How much tax to withhold? New calculator to help figure it

Millions of Americans are now getting bigger paychecks as a result of the new tax law. So the government is issuing an online calculator for figuring whether enough money is being set aside.

The calculator unveiled Wednesday by the Treasury Department and the Internal Revenue Service helps people determine whether they have the correct amount of money withheld by employers from paychecks — to avoid facing a huge tax bill for 2018. The calculator asks taxpayers to estimate their 2018 income and other items that affect their taxes, such as filing status and number of dependents.

The changes reflect the massive Republican tax plan signed into law in December.

Experts advise checking the calculator to ensure people have the correct number of withholdings and updating W-4 forms filed with employers. At the same time, experts say, the new calculator doesn't provide a fool-proof reckoning; it helps people estimate their tax obligation to determine the amount that should be withheld.

The heftier paychecks for many showing up in recent weeks resulted from employers withholding less money in anticipation of lower income taxes under the law.

The calculator was the government's latest burst of information related to the sweeping $1.5 trillion tax overhaul, the first major rewrite of the tax code in three decades, which took effect Jan. 1. The new law provides steep tax cuts for corporations and wealthy Americans while offering more modest reductions for most low- and middle-income families and individuals.

The calculator is designed to add precision to the income-tax withholding tables issued last month to guide how much employers should set aside as taxes from workers' pay. The tables reflected only some of the changes under the new tax law.

With businesses across the country under a mandate to adopt the payroll withholding changes by Feb. 15, employees started seeing the changes reflected in their paychecks this month.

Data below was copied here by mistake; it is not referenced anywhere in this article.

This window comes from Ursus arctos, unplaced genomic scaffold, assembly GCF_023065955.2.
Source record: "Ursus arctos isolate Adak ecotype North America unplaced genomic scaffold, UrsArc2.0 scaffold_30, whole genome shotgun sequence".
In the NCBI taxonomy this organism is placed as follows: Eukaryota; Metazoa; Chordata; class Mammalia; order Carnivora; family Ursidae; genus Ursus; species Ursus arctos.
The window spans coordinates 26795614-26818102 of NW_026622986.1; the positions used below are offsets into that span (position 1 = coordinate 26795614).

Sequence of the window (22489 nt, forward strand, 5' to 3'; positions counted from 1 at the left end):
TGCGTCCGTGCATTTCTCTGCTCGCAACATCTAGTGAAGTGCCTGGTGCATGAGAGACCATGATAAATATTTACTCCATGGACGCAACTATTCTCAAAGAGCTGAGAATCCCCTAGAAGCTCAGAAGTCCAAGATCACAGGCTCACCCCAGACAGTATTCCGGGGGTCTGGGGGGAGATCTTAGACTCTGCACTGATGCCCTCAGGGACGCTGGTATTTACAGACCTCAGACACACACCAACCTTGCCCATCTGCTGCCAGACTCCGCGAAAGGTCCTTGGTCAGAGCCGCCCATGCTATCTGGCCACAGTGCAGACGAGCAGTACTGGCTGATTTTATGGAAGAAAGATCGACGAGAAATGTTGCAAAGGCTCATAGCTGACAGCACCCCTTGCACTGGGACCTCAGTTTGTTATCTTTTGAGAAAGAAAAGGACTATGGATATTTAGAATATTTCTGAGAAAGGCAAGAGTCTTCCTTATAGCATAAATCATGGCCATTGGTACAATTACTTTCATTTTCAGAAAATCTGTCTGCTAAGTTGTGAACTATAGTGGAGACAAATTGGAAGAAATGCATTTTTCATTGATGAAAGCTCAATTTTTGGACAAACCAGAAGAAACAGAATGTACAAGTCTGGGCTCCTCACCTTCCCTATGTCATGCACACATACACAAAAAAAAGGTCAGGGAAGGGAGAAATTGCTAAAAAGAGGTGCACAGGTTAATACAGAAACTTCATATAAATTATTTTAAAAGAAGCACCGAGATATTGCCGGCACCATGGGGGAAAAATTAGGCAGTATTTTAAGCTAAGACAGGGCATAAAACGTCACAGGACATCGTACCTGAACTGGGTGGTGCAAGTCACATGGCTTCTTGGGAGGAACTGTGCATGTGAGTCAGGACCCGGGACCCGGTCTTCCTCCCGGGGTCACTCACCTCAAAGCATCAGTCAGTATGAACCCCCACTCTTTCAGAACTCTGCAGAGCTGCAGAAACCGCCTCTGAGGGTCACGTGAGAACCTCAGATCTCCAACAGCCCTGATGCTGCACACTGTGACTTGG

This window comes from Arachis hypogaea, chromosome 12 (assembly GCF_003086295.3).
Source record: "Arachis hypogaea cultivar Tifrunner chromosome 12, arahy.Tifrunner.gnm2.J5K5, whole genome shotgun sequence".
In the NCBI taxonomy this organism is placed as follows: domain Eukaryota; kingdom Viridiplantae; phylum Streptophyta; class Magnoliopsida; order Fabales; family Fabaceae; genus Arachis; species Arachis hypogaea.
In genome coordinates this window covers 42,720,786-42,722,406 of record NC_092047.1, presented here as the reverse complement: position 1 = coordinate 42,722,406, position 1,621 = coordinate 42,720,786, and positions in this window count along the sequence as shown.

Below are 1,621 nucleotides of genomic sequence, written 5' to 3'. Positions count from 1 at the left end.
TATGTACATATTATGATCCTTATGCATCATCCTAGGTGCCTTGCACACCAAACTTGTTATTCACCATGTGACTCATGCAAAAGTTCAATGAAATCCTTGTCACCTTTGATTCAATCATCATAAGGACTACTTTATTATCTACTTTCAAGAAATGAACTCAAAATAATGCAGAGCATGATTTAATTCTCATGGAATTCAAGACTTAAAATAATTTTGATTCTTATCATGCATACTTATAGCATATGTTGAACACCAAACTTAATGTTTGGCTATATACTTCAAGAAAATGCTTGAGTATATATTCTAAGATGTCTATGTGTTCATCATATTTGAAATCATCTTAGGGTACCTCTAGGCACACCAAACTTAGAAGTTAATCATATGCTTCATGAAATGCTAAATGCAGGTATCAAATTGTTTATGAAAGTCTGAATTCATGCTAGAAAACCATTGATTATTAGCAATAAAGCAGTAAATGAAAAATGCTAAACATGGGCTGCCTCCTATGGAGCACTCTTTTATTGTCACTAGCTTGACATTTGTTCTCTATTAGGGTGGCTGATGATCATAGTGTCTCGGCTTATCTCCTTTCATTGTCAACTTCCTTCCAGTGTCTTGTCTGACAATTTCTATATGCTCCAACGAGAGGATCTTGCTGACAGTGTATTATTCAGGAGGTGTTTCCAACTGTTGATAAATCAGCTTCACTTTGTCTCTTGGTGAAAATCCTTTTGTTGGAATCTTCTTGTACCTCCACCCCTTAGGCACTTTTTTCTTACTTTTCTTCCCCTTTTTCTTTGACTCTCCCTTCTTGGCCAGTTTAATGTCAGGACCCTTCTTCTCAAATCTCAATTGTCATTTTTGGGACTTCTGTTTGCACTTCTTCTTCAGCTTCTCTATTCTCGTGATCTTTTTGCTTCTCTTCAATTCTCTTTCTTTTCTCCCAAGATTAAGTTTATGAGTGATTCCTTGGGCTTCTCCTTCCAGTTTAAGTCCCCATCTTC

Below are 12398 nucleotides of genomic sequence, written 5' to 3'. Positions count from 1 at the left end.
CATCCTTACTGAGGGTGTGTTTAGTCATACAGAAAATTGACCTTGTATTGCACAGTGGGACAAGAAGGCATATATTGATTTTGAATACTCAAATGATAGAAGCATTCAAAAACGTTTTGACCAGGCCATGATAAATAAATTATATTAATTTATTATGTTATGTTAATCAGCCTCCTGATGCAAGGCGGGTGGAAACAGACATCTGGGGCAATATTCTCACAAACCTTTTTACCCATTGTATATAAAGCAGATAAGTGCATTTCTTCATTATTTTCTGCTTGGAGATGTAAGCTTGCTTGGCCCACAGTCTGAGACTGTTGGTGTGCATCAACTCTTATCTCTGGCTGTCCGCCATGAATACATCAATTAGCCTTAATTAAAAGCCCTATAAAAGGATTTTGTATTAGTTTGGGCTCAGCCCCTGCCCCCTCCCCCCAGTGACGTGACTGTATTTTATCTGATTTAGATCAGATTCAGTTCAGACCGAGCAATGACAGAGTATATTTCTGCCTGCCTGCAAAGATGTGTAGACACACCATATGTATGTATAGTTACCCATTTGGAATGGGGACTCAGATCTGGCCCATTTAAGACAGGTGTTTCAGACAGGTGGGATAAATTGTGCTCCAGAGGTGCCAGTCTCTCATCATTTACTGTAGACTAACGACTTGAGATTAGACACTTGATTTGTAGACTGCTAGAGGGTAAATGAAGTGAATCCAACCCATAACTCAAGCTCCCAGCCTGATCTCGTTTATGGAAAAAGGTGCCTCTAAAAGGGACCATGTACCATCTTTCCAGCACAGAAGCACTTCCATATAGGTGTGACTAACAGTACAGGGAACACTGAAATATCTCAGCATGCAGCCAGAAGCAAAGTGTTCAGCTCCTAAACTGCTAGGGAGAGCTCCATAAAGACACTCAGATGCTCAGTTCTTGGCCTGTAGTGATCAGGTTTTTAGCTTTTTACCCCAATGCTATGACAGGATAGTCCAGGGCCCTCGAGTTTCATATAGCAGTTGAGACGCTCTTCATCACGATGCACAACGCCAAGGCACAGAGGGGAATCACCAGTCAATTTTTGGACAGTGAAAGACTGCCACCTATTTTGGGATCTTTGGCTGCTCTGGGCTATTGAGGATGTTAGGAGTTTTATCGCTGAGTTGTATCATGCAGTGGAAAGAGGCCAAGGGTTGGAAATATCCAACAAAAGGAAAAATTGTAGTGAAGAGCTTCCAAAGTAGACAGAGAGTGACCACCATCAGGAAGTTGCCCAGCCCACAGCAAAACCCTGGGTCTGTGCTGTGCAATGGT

According to the nonpartisan Tax Policy Center, a middle-income household would on average get a tax cut of $930 this year, lifting its after-tax income by about 1.6 percent. That increase won't be perfectly reflected in paychecks, though, because lower tax withholding on pay is just a piece of a complicated set of changes from the new tax law. What your employer withholds is based on an estimate of your tax obligation that includes many complex factors, but it's not a perfect measure.

As a result, taxpayers may find they are unintentionally over- or underwithholding for their taxes if they don't do some legwork.

"Employees should also use the calculator every year in order to ensure they continue to have the appropriate withholding," Treasury Secretary Steven Mnuchin said in a statement. "This 'paycheck checkup' is more important than ever and will allow employees to see the tax cuts properly reflected in their withholding."


AP Personal Finance Writer Sarah Skidmore Sell contributed to this report.


Calculator is available on IRS website,